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What’s Happening in Retail Store Interior Design and Experience?
The pandemic (because every story begins with the pandemic now) necessitated changes in the way people shop, introducing ecommerce and BOPIS businesses that had never considered either service before and to customers who had never used either service before. Many brick-and-mortar stores did not survive the pandemic, and online retailers moved in to take up that space. It seemed like the days of the physical location were over, that everyone was going to shop from their couches on their smartphones, interacting more with the FedEx driver than any salesperson (or just waiting until the truck pulls away before opening the door—any kind of social interaction is too taxing).
But that didn’t happen. As soon as it was safe to do so, shoppers flocked back to stores and malls. What is it that they got from an in-person experience that they couldn’t get online? And how can brick-and-mortar retailers design their stores to meet the needs of the technologically connected, post-pandemic shopper?
A Sense of Community
Shopping is as much a leisure activity as a necessity of modern life. We spend our free time at the mall. We walk through downtown shopping districts just to have something to do on a weekend afternoon. Even when we don’t need something, we still go shopping because it’s fun and it’s a way to spend time with friends and family.
The stores we frequent can become like friends and family, and we come to love them as part of the fabric of our community. That sense of community is not something you can really get online, especially as more people come to realize the value of real, physical interactions. The retail experience in 2023 and onward should reflect these values and desires.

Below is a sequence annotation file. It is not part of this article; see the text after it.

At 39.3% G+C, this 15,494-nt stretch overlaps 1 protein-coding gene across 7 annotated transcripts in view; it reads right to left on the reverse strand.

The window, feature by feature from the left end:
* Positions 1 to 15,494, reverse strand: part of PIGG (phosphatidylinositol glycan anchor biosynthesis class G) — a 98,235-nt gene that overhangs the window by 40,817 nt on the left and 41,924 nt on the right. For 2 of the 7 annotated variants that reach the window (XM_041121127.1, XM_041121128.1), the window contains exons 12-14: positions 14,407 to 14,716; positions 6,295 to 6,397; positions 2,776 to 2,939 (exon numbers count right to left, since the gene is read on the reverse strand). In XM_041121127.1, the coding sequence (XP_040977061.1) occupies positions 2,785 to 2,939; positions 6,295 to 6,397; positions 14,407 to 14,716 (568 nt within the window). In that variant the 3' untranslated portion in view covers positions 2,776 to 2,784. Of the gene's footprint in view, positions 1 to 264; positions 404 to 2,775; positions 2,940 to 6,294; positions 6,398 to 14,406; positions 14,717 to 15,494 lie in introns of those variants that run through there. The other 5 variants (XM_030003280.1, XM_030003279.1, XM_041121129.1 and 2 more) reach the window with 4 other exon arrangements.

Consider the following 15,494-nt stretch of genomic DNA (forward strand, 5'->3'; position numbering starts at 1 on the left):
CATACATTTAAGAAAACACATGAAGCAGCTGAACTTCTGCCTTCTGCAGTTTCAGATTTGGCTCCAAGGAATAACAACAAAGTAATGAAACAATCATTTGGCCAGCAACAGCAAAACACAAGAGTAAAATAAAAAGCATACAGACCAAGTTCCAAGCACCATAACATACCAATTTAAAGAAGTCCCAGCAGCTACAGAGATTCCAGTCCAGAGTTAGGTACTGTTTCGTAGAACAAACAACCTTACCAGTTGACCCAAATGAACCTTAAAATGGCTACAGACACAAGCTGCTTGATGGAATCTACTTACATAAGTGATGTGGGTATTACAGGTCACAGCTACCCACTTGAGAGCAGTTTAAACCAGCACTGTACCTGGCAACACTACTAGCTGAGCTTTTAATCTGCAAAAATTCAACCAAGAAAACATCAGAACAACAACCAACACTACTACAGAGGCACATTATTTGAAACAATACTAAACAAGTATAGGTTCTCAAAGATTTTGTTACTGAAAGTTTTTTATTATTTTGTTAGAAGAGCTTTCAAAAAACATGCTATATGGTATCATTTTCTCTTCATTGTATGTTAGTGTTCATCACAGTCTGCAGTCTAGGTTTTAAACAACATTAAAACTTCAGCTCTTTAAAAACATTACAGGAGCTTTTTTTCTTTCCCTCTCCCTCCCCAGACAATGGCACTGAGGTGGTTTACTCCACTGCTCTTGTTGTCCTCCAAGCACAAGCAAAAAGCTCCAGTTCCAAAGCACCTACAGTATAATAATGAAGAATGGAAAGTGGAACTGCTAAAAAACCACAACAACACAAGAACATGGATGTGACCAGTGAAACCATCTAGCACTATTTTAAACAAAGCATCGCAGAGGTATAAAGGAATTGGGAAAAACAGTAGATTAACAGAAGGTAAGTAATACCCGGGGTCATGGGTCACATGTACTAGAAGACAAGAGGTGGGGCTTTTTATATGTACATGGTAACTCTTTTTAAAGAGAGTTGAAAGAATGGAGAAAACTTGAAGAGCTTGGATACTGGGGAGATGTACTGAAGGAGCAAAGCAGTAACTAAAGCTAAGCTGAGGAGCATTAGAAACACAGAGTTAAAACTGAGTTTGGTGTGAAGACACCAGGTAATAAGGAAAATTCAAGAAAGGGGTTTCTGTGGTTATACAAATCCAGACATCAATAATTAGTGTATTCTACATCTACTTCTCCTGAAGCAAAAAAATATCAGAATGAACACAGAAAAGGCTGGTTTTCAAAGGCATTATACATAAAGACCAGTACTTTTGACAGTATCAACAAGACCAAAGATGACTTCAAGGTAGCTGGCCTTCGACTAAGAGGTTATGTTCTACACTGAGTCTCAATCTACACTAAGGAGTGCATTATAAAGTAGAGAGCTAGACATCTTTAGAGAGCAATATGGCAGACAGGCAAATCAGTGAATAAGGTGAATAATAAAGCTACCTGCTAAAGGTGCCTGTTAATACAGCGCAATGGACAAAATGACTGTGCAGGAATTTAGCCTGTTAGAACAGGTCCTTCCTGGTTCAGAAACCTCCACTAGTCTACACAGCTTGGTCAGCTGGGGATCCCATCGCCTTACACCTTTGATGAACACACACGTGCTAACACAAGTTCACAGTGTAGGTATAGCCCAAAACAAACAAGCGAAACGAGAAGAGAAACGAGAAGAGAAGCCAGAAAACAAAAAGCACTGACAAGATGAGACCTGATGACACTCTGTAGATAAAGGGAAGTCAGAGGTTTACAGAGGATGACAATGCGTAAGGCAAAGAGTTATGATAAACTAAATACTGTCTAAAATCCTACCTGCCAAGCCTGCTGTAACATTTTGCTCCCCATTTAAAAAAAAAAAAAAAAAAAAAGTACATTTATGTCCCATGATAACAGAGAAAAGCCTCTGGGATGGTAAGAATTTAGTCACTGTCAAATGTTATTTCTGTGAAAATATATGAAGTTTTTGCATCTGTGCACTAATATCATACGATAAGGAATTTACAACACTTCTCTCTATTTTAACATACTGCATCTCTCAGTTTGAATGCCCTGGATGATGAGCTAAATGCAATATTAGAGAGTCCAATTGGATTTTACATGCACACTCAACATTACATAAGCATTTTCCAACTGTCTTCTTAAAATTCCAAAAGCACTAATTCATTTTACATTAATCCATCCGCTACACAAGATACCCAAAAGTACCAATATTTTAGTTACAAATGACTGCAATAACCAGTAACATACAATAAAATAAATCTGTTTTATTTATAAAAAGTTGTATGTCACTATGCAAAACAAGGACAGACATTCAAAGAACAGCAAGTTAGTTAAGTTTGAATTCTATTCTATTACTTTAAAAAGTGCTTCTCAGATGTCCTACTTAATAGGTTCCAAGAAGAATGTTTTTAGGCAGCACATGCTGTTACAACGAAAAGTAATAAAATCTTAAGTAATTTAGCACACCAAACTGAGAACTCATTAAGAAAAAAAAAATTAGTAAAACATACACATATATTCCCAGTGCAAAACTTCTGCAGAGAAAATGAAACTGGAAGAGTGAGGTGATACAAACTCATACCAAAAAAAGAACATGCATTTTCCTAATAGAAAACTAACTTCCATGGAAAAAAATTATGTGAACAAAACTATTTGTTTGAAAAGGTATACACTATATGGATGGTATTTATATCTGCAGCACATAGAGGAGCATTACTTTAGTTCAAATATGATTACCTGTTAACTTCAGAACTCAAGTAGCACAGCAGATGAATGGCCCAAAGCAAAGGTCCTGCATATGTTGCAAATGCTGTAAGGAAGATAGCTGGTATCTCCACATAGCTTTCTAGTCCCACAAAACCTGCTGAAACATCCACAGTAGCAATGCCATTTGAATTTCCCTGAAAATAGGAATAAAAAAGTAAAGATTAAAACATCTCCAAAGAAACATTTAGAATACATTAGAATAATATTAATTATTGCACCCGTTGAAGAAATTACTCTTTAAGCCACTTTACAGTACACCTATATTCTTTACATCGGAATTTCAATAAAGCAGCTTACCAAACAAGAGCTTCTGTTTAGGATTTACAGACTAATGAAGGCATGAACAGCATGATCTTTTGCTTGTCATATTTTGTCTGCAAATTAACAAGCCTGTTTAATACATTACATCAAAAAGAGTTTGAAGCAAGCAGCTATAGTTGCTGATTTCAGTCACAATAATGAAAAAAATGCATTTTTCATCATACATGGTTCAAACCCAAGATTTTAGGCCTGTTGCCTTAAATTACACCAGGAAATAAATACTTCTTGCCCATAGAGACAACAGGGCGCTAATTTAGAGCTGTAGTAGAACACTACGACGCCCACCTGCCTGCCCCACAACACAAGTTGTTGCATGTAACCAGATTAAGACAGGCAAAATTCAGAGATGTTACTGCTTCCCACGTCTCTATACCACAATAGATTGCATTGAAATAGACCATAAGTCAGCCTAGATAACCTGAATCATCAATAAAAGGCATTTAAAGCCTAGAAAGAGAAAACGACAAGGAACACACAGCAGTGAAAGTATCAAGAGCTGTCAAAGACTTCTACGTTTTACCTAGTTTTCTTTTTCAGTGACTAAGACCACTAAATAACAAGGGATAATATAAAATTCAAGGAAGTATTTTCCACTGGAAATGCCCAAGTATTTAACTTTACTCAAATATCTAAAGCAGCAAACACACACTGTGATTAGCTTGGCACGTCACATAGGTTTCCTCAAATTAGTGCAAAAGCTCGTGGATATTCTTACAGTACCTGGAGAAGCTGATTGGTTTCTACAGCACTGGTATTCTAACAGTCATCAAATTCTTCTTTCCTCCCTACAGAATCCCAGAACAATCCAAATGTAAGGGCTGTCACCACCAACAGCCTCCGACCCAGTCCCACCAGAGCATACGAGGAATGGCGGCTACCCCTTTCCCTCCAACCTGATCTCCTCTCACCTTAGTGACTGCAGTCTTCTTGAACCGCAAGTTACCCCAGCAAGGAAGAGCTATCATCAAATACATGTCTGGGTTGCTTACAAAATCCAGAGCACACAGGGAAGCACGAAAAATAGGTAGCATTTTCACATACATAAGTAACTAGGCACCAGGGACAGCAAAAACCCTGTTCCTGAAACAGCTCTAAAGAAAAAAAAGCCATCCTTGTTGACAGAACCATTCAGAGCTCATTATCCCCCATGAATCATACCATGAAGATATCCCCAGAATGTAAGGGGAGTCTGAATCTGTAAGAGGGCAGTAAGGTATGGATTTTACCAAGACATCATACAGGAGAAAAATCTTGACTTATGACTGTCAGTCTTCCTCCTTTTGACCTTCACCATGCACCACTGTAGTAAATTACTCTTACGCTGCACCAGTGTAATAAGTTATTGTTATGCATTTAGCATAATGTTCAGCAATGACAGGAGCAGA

We often hear that customers want “experiences,” and this is what experiences are: a sense of community and social interaction. Design your retail space not only as a place to display products but also as a place to facilitate meet-ups, classes, and workshops.
In an omnichannel approach, design and branding should be consistent across all platforms: website, social media, apps, and physical location. Shoppers should get the same experience in-store that they get online. If you’ve got a clean and minimalist web design, make sure your physical space matches that. If you’ve created a warm and welcoming physical space, bring that same energy to your online presence.
If your online presence is built around community engagement, soliciting customer reviews on your website and photos on social media, bring that same philosophy to your physical location. Arrange your displays and décor to make your products extra photogenic and to encourage selfie opportunities.
An integrated experience isn’t just about continuity between your online and brick-and-mortar aesthetic. It also means incorporating technology into your in-person shopping experience. Apps like the VDB Sales Genie allow you to display both in-store and virtual inventory and allow customers to interact with products before they can get them into their hands.
We’re all probably tired of so much change and uncertainty, but they’re both going to be with us for a while. Minimalist design offers the most flexibility to try different things and see what resonates with customers. It also lets you adapt your space for different purposes, such as community-building events.
Another advantage of a minimalist design is to give shoppers a little relief. Shopping online comes with the stress of information overload. There are so many brands selling so many products, and online marketplaces are stuffed with so many low-quality offerings from brands you’ve never heard of with wildly divergent customer ratings that it’s hard to know who to trust. It can be overwhelming. A calm, organized, minimalist store can be a refuge from all that, a place where a curious customer can speak with a knowledgeable, trustworthy salesperson.